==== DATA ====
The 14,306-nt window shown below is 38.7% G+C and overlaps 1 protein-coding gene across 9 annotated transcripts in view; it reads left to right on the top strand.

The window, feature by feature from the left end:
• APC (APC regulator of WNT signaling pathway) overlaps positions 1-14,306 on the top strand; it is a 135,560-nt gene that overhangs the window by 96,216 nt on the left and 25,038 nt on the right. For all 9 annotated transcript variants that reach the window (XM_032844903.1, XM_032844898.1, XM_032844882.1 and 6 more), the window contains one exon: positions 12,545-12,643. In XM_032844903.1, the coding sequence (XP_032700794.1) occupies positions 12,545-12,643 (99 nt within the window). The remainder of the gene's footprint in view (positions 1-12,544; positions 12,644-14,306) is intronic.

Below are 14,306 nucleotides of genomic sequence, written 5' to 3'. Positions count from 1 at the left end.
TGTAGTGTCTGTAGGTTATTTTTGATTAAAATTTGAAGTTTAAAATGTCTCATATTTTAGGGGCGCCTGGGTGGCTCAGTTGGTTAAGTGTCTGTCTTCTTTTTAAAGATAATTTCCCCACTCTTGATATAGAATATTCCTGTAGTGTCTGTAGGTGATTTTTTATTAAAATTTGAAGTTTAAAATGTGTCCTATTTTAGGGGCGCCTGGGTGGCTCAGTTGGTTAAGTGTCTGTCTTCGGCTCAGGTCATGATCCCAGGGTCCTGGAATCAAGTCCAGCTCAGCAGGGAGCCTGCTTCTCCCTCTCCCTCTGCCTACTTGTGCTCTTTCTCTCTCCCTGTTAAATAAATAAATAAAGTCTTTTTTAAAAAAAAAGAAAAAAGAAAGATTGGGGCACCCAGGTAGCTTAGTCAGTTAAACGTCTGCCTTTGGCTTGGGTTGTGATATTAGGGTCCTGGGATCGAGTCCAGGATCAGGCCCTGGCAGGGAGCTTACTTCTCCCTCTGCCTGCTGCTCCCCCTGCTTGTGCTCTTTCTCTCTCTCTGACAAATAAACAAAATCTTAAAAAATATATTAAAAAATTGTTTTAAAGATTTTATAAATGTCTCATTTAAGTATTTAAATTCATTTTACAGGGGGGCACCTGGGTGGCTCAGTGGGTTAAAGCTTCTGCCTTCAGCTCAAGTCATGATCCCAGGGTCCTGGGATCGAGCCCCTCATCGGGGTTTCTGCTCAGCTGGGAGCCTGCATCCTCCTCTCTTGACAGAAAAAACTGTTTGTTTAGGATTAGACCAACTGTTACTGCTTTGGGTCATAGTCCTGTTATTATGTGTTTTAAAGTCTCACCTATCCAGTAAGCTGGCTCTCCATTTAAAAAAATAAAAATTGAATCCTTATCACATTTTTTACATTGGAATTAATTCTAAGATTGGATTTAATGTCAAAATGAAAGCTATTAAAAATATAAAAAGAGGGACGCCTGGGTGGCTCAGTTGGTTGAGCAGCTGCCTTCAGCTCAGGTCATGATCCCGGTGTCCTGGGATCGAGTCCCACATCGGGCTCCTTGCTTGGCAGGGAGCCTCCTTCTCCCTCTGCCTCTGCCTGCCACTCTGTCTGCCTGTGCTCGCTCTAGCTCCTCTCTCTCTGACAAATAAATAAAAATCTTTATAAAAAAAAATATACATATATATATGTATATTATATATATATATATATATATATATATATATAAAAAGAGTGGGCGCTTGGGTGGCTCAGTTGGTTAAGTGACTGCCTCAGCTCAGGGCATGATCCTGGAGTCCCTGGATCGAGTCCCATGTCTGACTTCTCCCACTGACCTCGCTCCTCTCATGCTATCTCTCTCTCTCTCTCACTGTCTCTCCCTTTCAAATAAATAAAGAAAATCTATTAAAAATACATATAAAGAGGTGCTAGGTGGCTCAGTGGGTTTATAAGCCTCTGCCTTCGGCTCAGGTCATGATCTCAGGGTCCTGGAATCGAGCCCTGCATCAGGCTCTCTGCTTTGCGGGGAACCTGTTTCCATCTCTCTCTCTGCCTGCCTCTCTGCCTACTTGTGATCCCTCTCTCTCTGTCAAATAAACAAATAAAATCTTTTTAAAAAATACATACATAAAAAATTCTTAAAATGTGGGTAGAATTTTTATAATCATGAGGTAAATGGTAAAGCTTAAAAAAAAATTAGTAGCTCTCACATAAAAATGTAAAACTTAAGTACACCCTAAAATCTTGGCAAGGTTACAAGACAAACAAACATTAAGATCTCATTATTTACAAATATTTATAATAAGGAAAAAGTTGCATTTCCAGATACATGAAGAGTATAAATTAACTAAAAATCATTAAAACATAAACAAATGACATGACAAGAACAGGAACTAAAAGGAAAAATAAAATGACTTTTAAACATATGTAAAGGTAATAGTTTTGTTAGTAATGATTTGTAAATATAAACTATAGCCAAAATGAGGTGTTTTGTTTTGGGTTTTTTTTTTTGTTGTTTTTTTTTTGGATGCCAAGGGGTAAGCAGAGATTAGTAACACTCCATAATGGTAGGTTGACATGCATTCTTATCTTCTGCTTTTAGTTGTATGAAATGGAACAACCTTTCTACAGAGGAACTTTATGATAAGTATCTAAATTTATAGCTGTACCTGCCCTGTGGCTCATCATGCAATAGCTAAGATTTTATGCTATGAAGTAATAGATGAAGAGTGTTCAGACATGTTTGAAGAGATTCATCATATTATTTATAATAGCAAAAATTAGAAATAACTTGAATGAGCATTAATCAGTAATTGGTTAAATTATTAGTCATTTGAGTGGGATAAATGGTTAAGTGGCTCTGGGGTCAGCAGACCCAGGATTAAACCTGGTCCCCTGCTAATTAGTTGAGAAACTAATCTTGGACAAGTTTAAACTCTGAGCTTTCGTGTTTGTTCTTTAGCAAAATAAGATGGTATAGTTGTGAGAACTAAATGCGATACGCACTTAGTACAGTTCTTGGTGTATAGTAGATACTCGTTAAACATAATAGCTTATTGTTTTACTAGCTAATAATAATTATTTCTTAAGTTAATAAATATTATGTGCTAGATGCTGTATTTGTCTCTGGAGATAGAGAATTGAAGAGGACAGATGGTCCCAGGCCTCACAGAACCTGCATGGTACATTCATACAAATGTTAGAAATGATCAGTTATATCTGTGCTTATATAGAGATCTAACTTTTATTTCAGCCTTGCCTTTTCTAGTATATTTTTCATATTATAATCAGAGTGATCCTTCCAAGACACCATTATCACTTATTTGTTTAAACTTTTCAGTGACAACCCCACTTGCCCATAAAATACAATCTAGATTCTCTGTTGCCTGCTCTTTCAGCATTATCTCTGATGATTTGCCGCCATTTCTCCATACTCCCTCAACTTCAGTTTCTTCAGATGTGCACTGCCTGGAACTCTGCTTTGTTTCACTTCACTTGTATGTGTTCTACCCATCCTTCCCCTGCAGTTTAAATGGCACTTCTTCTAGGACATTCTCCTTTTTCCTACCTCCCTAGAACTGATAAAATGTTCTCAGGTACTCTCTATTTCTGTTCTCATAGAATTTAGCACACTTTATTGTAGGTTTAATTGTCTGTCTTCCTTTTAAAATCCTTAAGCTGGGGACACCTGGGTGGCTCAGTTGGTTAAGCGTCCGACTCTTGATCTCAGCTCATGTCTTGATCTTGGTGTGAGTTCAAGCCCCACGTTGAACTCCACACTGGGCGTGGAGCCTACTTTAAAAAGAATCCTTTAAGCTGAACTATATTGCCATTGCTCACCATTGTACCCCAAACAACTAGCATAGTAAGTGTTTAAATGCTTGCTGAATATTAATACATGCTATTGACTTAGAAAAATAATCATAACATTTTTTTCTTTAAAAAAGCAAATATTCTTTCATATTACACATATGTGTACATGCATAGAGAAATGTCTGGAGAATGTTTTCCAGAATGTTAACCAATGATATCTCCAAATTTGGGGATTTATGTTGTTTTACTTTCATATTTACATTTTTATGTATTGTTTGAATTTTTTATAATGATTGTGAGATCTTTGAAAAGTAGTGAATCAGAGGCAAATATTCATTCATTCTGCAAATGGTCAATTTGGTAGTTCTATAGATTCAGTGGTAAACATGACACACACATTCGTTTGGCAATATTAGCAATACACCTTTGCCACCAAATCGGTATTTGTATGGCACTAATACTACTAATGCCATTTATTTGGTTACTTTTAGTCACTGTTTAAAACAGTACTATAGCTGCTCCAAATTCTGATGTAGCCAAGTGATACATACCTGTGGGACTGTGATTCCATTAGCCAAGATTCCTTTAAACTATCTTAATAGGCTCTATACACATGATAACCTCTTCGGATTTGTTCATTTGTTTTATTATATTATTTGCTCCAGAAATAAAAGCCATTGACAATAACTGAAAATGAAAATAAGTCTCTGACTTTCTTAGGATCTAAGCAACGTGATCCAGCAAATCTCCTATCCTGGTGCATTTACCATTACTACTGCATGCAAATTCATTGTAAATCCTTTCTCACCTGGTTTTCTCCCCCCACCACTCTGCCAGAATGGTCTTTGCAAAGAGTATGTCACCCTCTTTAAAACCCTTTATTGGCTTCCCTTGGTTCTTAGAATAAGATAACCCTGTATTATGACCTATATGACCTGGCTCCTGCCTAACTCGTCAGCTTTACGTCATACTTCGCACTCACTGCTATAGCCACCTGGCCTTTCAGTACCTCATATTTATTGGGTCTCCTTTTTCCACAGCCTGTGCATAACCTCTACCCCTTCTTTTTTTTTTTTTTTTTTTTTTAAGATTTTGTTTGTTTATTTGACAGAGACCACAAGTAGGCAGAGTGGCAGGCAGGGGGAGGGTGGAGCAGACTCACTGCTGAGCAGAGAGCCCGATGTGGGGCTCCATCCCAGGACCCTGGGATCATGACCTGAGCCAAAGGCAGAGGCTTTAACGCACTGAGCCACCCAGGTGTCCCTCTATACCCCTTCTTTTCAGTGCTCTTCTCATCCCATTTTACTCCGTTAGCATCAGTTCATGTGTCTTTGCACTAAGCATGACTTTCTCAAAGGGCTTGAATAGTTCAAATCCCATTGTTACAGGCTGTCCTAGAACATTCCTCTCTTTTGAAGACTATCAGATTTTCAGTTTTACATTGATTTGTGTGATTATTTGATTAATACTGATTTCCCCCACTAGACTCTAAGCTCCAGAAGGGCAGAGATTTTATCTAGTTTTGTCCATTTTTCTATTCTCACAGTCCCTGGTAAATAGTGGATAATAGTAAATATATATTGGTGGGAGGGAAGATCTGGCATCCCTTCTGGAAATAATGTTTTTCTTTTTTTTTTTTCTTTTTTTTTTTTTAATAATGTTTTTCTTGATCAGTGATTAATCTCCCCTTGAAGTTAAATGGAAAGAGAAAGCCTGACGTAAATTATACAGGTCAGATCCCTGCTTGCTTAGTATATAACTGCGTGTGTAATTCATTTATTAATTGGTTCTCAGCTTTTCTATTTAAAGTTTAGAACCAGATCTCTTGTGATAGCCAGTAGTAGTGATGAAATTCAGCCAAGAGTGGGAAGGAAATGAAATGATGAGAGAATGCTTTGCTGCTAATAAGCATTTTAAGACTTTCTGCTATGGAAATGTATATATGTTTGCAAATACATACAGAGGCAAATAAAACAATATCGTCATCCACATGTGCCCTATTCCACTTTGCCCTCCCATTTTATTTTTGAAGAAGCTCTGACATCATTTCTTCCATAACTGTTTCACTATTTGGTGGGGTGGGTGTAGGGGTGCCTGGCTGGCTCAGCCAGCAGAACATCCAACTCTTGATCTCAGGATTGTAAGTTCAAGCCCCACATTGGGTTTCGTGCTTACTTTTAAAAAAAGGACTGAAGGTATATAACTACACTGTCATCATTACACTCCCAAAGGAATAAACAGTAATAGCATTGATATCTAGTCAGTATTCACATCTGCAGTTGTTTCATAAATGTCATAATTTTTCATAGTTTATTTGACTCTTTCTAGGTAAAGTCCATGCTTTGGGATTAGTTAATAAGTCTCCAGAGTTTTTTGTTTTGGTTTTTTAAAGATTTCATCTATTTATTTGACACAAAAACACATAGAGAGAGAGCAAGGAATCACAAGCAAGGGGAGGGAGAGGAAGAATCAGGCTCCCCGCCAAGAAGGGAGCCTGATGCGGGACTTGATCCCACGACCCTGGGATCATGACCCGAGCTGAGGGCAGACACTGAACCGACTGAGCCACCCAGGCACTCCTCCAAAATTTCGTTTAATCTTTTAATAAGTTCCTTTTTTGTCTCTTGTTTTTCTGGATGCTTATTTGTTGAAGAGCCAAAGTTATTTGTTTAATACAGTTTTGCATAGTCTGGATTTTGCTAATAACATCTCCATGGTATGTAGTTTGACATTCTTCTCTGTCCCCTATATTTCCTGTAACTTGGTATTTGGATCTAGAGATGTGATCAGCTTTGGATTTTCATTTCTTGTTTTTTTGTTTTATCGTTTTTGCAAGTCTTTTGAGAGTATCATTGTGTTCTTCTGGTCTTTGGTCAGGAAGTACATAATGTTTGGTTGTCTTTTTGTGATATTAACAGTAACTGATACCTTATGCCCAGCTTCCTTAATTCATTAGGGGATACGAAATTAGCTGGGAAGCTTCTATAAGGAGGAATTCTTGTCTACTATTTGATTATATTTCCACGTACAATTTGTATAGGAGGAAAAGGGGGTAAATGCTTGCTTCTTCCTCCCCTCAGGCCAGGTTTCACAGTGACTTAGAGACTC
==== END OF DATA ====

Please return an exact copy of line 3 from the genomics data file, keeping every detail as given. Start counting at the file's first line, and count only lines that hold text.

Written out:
• APC (APC regulator of WNT signaling pathway) overlaps positions 1-14,306 on the top strand; it is a 135,560-nt gene that overhangs the window by 96,216 nt on the left and 25,038 nt on the right. For all 9 annotated transcript variants that reach the window (XM_032844903.1, XM_032844898.1, XM_032844882.1 and 6 more), the window contains one exon: positions 12,545-12,643. In XM_032844903.1, the coding sequence (XP_032700794.1) occupies positions 12,545-12,643 (99 nt within the window). The remainder of the gene's footprint in view (positions 1-12,544; positions 12,644-14,306) is intronic.